His much-anticipated adaptation of American writer Patricia Highsmith’s 1952 lesbian novel The Price of Salt was the obvious next choice for this talisman of American postwar female identity. The film follows the passionate romance between Carol Aird (Cate Blanchett), an older married society woman, and Therese Belivet (Rooney Mara), a precocious and intellectually curious 20-something shop girl. Phyllis Nagy, the screenwriter, wrote the script 15 years ago but it took her until now to bring her friend Highsmith’s story to screen.
Contrary to previous lesbian literature, Highsmith was determined to give the story a happy ending
When The Price of Salt was first published in 1952, it was Highsmith’s second novel after her 1950 bestseller Strangers on a Train that was memorably adapted for the screen by Alfred Hitchcock. Highsmith was persuaded to publish The Price of Salt under a pseudonym “Claire Morgan” not, according to her biographer Andrew Wilson and Nagy, because of the lesbian content but because she was already labelled a mystery writer and switching to writing a romance novel would inhibit her rising career.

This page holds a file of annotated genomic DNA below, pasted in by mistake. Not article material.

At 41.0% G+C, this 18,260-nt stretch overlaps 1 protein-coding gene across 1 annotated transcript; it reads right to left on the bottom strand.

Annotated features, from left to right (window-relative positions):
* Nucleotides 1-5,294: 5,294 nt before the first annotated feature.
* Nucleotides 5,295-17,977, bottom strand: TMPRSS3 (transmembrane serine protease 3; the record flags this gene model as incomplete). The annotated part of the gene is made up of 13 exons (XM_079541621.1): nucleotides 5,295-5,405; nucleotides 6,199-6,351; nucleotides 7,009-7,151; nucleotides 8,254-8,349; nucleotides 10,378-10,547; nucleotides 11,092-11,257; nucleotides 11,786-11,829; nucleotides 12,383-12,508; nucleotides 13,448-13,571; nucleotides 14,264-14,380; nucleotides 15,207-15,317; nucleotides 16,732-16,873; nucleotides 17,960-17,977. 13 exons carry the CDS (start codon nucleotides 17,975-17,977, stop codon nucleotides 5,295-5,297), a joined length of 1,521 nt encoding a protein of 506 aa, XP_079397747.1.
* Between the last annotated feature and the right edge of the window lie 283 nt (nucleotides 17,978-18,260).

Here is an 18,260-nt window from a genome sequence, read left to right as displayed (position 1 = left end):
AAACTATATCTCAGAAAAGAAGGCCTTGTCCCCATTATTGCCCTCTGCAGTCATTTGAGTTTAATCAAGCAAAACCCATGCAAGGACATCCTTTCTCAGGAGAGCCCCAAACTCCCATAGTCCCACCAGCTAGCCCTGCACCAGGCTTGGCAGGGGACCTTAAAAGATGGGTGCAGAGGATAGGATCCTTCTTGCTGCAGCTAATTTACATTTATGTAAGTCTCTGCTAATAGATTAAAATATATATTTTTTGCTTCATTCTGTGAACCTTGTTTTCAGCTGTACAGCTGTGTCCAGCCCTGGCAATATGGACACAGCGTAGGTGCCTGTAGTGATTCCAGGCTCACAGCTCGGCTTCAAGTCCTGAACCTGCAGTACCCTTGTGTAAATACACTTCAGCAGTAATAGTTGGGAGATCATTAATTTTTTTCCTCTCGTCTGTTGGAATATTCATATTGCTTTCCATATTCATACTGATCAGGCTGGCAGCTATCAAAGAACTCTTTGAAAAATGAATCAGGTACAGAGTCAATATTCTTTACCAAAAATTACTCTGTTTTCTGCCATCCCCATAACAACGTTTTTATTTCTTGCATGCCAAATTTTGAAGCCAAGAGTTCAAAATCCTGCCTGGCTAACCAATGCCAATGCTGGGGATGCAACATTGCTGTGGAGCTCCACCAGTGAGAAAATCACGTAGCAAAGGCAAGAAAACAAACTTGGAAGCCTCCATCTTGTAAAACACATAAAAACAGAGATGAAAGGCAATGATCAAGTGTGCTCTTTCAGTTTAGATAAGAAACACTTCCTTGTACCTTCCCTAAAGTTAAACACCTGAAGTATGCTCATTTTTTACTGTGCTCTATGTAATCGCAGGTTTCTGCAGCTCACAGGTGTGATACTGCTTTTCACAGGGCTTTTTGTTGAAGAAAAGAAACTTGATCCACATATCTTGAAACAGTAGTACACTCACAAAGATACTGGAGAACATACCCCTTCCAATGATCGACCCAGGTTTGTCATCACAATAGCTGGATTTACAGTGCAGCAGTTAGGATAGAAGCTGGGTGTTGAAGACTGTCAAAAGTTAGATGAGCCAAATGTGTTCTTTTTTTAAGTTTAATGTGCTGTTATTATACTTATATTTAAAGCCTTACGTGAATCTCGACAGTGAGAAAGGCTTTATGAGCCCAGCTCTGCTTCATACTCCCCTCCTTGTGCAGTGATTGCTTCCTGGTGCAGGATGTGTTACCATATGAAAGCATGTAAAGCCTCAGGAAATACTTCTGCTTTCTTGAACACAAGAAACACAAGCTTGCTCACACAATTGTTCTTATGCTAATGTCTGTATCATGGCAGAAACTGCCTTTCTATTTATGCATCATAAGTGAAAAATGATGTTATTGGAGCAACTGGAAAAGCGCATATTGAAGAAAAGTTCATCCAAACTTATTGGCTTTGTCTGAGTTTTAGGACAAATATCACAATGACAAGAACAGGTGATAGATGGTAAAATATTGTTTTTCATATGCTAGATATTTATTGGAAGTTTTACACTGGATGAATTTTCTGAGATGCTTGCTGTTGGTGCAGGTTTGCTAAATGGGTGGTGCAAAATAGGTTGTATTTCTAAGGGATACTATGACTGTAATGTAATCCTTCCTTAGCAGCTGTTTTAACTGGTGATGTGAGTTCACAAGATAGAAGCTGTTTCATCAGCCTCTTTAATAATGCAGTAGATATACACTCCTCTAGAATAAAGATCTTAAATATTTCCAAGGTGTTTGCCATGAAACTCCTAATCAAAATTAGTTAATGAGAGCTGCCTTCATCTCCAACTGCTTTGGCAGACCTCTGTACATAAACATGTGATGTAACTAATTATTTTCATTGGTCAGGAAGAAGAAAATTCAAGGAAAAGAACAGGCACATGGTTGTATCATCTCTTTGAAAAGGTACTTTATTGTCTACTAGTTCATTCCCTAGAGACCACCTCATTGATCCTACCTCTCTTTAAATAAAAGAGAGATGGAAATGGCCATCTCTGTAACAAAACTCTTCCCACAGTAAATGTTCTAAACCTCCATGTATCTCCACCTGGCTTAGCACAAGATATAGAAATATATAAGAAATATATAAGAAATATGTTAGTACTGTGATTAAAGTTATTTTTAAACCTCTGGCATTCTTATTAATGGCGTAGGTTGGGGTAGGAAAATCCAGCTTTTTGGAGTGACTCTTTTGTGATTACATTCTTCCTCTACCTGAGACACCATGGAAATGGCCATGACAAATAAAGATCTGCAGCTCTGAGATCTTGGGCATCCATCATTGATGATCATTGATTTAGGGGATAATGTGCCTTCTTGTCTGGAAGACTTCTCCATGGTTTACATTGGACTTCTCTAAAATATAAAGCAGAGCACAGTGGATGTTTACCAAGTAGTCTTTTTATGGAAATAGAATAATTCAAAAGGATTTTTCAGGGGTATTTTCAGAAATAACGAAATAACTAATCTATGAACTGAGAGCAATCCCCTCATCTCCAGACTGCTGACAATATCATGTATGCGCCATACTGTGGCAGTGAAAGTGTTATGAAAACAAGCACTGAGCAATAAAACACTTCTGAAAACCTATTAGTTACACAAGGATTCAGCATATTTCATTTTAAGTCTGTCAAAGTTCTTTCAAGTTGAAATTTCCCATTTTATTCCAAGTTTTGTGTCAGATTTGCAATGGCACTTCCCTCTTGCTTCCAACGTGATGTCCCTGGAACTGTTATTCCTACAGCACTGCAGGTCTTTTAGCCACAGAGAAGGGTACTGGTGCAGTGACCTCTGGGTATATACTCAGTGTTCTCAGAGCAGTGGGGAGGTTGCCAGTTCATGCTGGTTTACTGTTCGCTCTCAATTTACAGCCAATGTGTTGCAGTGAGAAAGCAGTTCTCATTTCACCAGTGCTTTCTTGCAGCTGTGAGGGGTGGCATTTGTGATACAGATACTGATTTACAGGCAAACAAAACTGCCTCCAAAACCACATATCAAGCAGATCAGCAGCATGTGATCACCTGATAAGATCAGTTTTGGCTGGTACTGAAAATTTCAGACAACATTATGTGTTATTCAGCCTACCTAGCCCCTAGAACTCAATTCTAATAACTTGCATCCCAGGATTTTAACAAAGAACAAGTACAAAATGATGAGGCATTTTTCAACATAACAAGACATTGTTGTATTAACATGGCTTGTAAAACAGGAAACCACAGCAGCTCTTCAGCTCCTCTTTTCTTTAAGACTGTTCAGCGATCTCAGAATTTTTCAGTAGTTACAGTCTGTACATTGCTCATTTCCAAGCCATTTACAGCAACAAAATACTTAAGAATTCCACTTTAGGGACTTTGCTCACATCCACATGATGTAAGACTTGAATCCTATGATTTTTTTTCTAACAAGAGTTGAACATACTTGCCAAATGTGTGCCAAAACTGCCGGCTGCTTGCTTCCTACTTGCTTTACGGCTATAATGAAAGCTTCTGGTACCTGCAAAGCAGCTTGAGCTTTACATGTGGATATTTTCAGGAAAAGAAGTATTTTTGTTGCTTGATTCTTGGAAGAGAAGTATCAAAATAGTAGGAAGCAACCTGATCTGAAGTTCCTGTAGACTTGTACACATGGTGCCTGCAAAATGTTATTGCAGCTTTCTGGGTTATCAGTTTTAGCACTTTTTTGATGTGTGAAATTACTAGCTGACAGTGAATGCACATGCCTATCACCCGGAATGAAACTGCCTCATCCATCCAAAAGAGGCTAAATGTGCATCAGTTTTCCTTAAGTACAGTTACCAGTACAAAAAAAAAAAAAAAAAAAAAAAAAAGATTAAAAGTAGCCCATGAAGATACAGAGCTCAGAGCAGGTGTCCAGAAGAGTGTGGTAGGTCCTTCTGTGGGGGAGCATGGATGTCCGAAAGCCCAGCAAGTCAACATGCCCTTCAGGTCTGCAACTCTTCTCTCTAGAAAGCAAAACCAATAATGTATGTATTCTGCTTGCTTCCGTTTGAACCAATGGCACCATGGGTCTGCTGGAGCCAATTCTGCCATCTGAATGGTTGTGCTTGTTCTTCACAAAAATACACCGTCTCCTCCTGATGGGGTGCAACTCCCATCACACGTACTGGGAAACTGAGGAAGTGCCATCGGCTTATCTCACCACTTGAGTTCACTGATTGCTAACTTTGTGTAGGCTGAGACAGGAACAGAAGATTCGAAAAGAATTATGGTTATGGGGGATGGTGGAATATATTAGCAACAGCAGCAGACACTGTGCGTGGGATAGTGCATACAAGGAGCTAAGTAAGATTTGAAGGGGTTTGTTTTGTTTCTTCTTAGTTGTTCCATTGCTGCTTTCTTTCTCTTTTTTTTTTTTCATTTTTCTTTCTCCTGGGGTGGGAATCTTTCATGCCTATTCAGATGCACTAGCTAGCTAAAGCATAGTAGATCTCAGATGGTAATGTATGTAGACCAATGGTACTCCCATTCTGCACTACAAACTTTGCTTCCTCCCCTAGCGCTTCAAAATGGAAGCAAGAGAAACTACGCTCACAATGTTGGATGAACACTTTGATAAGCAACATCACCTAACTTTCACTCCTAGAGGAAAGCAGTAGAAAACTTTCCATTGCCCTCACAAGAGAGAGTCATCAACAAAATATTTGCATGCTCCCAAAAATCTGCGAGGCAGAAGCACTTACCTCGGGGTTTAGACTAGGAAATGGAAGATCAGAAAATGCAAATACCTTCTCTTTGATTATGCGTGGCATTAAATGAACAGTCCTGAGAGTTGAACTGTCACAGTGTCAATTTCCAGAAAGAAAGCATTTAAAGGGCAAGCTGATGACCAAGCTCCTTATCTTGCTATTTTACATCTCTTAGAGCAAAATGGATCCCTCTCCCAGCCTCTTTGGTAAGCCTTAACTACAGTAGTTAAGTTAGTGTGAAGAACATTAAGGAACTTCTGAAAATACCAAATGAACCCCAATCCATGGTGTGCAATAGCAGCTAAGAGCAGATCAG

At a time when homosexuality was illegal and lesbianism merely whispered, it is hard not to conclude that this decision also came from a place of shame and fear of being outed as a lesbian writer and ghettoized as a pulp fiction writer because of the lesbian content. The ‘50s were full of cheap pulp fiction, packed full of sex, violence and stories about deviant lesbian lives. Moreover, Highsmith was reportedly worried what her grandmother would think of her if she had published the book under her own name. In the UK, the book was republished as Carol written by Highsmith only in 1990.